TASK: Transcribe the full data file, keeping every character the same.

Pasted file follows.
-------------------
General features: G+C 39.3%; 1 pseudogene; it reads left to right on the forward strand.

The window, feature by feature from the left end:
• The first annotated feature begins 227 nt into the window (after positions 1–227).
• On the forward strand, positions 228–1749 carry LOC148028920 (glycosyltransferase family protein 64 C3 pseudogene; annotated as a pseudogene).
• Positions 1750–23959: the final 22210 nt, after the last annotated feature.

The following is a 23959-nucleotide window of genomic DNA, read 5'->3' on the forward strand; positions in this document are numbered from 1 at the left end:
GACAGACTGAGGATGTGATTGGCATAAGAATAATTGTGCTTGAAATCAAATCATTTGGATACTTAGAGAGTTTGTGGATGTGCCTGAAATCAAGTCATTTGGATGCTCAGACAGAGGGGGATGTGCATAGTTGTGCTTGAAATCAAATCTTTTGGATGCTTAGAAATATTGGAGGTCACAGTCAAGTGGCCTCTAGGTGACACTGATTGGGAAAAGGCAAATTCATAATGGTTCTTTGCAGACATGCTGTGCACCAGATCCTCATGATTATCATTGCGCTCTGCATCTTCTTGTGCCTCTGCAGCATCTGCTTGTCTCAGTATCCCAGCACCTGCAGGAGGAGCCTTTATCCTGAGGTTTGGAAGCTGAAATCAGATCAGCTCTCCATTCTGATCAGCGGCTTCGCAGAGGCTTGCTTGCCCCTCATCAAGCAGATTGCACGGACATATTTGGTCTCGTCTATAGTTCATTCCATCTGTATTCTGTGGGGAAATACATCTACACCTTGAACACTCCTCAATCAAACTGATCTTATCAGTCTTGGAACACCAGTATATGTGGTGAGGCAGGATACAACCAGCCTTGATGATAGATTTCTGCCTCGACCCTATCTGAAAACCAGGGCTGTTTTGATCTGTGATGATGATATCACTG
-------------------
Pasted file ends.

General features: G+C 39.3%; 1 pseudogene; it reads left to right on the forward strand.

The window, feature by feature from the left end:
• The first annotated feature begins 227 nt into the window (after positions 1–227).
• On the forward strand, positions 228–1749 carry LOC148028920 (glycosyltransferase family protein 64 C3 pseudogene; annotated as a pseudogene).
• Positions 1750–23959: the final 22210 nt, after the last annotated feature.

The following is a 23959-nucleotide window of genomic DNA, read 5'->3' on the forward strand; positions in this document are numbered from 1 at the left end:
GACAGACTGAGGATGTGATTGGCATAAGAATAATTGTGCTTGAAATCAAATCATTTGGATACTTAGAGAGTTTGTGGATGTGCCTGAAATCAAGTCATTTGGATGCTCAGACAGAGGGGGATGTGCATAGTTGTGCTTGAAATCAAATCTTTTGGATGCTTAGAAATATTGGAGGTCACAGTCAAGTGGCCTCTAGGTGACACTGATTGGGAAAAGGCAAATTCATAATGGTTCTTTGCAGACATGCTGTGCACCAGATCCTCATGATTATCATTGCGCTCTGCATCTTCTTGTGCCTCTGCAGCATCTGCTTGTCTCAGTATCCCAGCACCTGCAGGAGGAGCCTTTATCCTGAGGTTTGGAAGCTGAAATCAGATCAGCTCTCCATTCTGATCAGCGGCTTCGCAGAGGCTTGCTTGCCCCTCATCAAGCAGATTGCACGGACATATTTGGTCTCGTCTATAGTTCATTCCATCTGTATTCTGTGGGGAAATACATCTACACCTTGAACACTCCTCAATCAAACTGATCTTATCAGTCTTGGAACACCAGTATATGTGGTGAGGCAGGATACAACCAGCCTTGATGATAGATTTCTGCCTCGACCCTATCTGAAAACCAGGGCTGTTTTGATCTGTGATGATGATATCACTG